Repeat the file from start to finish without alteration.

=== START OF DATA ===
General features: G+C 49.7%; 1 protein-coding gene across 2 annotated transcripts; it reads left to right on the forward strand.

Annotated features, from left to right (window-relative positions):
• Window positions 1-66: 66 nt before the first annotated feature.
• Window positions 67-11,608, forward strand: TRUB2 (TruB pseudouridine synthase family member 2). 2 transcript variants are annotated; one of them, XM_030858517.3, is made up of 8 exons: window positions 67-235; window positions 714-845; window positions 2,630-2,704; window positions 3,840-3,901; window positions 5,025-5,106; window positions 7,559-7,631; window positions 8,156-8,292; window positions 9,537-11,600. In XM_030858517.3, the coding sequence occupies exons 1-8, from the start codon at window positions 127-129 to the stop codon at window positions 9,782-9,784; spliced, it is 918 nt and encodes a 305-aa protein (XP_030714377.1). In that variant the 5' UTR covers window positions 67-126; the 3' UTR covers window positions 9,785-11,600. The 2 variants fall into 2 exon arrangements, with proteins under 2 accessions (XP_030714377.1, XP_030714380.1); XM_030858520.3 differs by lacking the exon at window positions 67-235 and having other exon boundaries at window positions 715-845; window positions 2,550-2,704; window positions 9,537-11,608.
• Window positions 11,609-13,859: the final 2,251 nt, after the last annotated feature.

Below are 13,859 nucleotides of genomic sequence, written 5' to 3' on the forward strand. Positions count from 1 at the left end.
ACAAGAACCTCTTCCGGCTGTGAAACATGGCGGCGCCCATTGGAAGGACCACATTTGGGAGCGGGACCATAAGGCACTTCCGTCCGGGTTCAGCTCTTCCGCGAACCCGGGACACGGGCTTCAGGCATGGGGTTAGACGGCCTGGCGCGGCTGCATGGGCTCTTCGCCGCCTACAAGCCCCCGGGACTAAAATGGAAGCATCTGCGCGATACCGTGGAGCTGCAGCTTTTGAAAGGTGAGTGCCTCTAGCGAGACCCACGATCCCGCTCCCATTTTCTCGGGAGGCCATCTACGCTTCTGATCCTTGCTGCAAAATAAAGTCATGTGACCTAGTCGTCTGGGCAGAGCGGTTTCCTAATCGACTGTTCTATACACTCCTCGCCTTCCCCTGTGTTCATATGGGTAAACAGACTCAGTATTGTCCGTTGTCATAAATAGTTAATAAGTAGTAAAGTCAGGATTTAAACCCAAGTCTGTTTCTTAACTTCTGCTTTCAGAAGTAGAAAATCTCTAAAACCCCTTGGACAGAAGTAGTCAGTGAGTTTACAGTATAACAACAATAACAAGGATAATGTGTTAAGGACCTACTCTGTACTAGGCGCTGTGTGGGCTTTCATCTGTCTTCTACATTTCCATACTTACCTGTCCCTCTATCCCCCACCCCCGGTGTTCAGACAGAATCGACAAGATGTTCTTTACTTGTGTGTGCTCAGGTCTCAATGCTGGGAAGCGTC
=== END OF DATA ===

General features: G+C 49.7%; 1 protein-coding gene across 2 annotated transcripts; it reads left to right on the forward strand.

Annotated features, from left to right (window-relative positions):
• Window positions 1-66: 66 nt before the first annotated feature.
• Window positions 67-11,608, forward strand: TRUB2 (TruB pseudouridine synthase family member 2). 2 transcript variants are annotated; one of them, XM_030858517.3, is made up of 8 exons: window positions 67-235; window positions 714-845; window positions 2,630-2,704; window positions 3,840-3,901; window positions 5,025-5,106; window positions 7,559-7,631; window positions 8,156-8,292; window positions 9,537-11,600. In XM_030858517.3, the coding sequence occupies exons 1-8, from the start codon at window positions 127-129 to the stop codon at window positions 9,782-9,784; spliced, it is 918 nt and encodes a 305-aa protein (XP_030714377.1). In that variant the 5' UTR covers window positions 67-126; the 3' UTR covers window positions 9,785-11,600. The 2 variants fall into 2 exon arrangements, with proteins under 2 accessions (XP_030714377.1, XP_030714380.1); XM_030858520.3 differs by lacking the exon at window positions 67-235 and having other exon boundaries at window positions 715-845; window positions 2,550-2,704; window positions 9,537-11,608.
• Window positions 11,609-13,859: the final 2,251 nt, after the last annotated feature.

Below are 13,859 nucleotides of genomic sequence, written 5' to 3' on the forward strand. Positions count from 1 at the left end.
ACAAGAACCTCTTCCGGCTGTGAAACATGGCGGCGCCCATTGGAAGGACCACATTTGGGAGCGGGACCATAAGGCACTTCCGTCCGGGTTCAGCTCTTCCGCGAACCCGGGACACGGGCTTCAGGCATGGGGTTAGACGGCCTGGCGCGGCTGCATGGGCTCTTCGCCGCCTACAAGCCCCCGGGACTAAAATGGAAGCATCTGCGCGATACCGTGGAGCTGCAGCTTTTGAAAGGTGAGTGCCTCTAGCGAGACCCACGATCCCGCTCCCATTTTCTCGGGAGGCCATCTACGCTTCTGATCCTTGCTGCAAAATAAAGTCATGTGACCTAGTCGTCTGGGCAGAGCGGTTTCCTAATCGACTGTTCTATACACTCCTCGCCTTCCCCTGTGTTCATATGGGTAAACAGACTCAGTATTGTCCGTTGTCATAAATAGTTAATAAGTAGTAAAGTCAGGATTTAAACCCAAGTCTGTTTCTTAACTTCTGCTTTCAGAAGTAGAAAATCTCTAAAACCCCTTGGACAGAAGTAGTCAGTGAGTTTACAGTATAACAACAATAACAAGGATAATGTGTTAAGGACCTACTCTGTACTAGGCGCTGTGTGGGCTTTCATCTGTCTTCTACATTTCCATACTTACCTGTCCCTCTATCCCCCACCCCCGGTGTTCAGACAGAATCGACAAGATGTTCTTTACTTGTGTGTGCTCAGGTCTCAATGCTGGGAAGCGTC